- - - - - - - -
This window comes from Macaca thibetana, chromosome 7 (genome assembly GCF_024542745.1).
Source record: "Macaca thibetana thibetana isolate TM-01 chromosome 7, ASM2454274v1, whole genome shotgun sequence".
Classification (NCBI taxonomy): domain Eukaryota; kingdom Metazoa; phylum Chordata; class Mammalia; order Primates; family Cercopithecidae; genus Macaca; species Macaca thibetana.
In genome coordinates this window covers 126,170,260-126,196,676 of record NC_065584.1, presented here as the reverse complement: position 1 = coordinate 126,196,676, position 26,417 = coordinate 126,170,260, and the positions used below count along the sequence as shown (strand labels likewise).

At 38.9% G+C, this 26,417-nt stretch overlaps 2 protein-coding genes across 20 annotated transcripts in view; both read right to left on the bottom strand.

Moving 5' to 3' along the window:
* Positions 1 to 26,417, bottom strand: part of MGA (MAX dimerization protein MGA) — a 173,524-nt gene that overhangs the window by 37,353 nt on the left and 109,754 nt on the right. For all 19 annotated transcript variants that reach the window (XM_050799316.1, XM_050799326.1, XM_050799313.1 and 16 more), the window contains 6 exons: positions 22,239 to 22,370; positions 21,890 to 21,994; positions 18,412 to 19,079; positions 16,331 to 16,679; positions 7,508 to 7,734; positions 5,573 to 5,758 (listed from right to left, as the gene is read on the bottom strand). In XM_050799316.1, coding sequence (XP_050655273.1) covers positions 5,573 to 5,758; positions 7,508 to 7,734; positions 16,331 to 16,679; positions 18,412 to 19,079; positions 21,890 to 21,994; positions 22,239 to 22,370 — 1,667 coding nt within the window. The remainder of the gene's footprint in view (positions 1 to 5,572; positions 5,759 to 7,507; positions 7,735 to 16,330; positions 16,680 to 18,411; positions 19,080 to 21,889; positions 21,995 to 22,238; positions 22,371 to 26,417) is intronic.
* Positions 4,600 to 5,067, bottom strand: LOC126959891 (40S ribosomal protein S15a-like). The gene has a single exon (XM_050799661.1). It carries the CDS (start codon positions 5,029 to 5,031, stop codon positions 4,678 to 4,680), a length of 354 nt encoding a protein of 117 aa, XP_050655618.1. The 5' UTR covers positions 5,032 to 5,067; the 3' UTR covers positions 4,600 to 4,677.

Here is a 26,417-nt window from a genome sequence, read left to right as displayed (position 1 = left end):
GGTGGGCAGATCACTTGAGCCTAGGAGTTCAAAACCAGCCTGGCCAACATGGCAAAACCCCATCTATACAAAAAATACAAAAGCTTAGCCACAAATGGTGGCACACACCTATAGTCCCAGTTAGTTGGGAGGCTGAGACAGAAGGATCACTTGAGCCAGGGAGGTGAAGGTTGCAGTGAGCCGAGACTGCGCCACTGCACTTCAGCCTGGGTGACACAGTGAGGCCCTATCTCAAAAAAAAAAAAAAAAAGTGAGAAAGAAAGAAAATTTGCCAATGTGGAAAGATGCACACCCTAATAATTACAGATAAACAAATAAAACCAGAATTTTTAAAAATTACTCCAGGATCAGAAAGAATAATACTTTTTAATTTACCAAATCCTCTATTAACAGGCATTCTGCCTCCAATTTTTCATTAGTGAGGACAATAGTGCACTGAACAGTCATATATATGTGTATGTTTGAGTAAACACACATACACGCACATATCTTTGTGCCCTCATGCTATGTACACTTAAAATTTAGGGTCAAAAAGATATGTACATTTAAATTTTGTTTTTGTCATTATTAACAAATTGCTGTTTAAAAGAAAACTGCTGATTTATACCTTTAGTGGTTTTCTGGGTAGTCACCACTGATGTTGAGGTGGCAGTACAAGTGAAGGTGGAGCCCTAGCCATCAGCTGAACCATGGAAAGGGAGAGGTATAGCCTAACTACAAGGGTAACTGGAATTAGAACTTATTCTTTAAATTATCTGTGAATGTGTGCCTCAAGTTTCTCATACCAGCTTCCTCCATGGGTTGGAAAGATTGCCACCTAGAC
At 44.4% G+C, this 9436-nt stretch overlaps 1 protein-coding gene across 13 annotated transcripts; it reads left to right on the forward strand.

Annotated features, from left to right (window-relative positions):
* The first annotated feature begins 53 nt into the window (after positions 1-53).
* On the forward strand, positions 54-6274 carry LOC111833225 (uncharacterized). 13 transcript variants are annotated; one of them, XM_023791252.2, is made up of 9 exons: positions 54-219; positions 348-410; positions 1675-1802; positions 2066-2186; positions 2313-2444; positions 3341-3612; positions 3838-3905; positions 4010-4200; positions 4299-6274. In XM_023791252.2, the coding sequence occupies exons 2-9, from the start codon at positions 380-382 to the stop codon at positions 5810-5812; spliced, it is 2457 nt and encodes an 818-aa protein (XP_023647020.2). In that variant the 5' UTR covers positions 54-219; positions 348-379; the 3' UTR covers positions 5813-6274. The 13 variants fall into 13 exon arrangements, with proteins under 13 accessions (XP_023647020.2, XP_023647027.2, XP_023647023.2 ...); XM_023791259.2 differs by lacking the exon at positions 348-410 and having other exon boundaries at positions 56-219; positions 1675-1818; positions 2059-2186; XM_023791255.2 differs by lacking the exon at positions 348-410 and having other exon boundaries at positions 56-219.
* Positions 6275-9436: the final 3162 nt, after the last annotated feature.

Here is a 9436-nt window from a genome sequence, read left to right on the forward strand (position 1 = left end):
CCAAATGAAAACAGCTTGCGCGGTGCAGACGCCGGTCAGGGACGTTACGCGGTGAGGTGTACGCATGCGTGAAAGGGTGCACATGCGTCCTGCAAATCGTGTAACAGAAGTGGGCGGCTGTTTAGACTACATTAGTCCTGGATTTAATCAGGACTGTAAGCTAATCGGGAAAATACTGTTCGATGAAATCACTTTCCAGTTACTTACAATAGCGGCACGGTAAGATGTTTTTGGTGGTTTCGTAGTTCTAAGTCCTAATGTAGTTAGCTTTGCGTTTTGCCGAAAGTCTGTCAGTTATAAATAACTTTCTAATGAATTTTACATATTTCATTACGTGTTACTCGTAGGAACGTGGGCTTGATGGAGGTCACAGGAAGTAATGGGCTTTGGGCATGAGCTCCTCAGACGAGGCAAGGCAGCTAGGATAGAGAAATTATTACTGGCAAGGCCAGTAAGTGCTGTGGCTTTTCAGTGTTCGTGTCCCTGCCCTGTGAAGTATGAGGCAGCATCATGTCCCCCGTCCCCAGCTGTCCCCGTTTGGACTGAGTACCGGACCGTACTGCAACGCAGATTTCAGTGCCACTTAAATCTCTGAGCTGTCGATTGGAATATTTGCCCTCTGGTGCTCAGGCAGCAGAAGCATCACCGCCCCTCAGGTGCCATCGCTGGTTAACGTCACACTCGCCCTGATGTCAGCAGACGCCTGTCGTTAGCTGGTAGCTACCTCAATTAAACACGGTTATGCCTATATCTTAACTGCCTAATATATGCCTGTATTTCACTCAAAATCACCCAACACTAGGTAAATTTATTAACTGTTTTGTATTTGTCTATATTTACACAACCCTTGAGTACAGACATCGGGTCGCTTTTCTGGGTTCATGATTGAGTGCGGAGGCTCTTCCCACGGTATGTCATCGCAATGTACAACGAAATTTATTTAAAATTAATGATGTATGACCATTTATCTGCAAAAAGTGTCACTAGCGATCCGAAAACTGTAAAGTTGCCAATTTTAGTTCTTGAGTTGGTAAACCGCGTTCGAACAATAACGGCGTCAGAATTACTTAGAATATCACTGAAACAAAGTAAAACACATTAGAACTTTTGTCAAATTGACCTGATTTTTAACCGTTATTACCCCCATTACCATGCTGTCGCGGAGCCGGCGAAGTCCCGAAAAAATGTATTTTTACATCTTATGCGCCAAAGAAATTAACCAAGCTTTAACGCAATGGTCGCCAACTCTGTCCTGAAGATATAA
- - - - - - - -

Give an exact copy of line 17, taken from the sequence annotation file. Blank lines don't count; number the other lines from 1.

CCAAATGAAAACAGCTTGCGCGGTGCAGACGCCGGTCAGGGACGTTACGCGGTGAGGTGTACGCATGCGTGAAAGGGTGCACATGCGTCCTGCAAATCGTGTAACAGAAGTGGGCGGCTGTTTAGACTACATTAGTCCTGGATTTAATCAGGACTGTAAGCTAATCGGGAAAATACTGTTCGATGAAATCACTTTCCAGTTACTTACAATAGCGGCACGGTAAGATGTTTTTGGTGGTTTCGTAGTTCTAAGTCCTAATGTAGTTAGCTTTGCGTTTTGCCGAAAGTCTGTCAGTTATAAATAACTTTCTAATGAATTTTACATATTTCATTACGTGTTACTCGTAGGAACGTGGGCTTGATGGAGGTCACAGGAAGTAATGGGCTTTGGGCATGAGCTCCTCAGACGAGGCAAGGCAGCTAGGATAGAGAAATTATTACTGGCAAGGCCAGTAAGTGCTGTGGCTTTTCAGTGTTCGTGTCCCTGCCCTGTGAAGTATGAGGCAGCATCATGTCCCCCGTCCCCAGCTGTCCCCGTTTGGACTGAGTACCGGACCGTACTGCAACGCAGATTTCAGTGCCACTTAAATCTCTGAGCTGTCGATTGGAATATTTGCCCTCTGGTGCTCAGGCAGCAGAAGCATCACCGCCCCTCAGGTGCCATCGCTGGTTAACGTCACACTCGCCCTGATGTCAGCAGACGCCTGTCGTTAGCTGGTAGCTACCTCAATTAAACACGGTTATGCCTATATCTTAACTGCCTAATATATGCCTGTATTTCACTCAAAATCACCCAACACTAGGTAAATTTATTAACTGTTTTGTATTTGTCTATATTTACACAACCCTTGAGTACAGACATCGGGTCGCTTTTCTGGGTTCATGATTGAGTGCGGAGGCTCTTCCCACGGTATGTCATCGCAATGTACAACGAAATTTATTTAAAATTAATGATGTATGACCATTTATCTGCAAAAAGTGTCACTAGCGATCCGAAAACTGTAAAGTTGCCAATTTTAGTTCTTGAGTTGGTAAACCGCGTTCGAACAATAACGGCGTCAGAATTACTTAGAATATCACTGAAACAAAGTAAAACACATTAGAACTTTTGTCAAATTGACCTGATTTTTAACCGTTATTACCCCCATTACCATGCTGTCGCGGAGCCGGCGAAGTCCCGAAAAAATGTATTTTTACATCTTATGCGCCAAAGAAATTAACCAAGCTTTAACGCAATGGTCGCCAACTCTGTCCTGAAGATATAA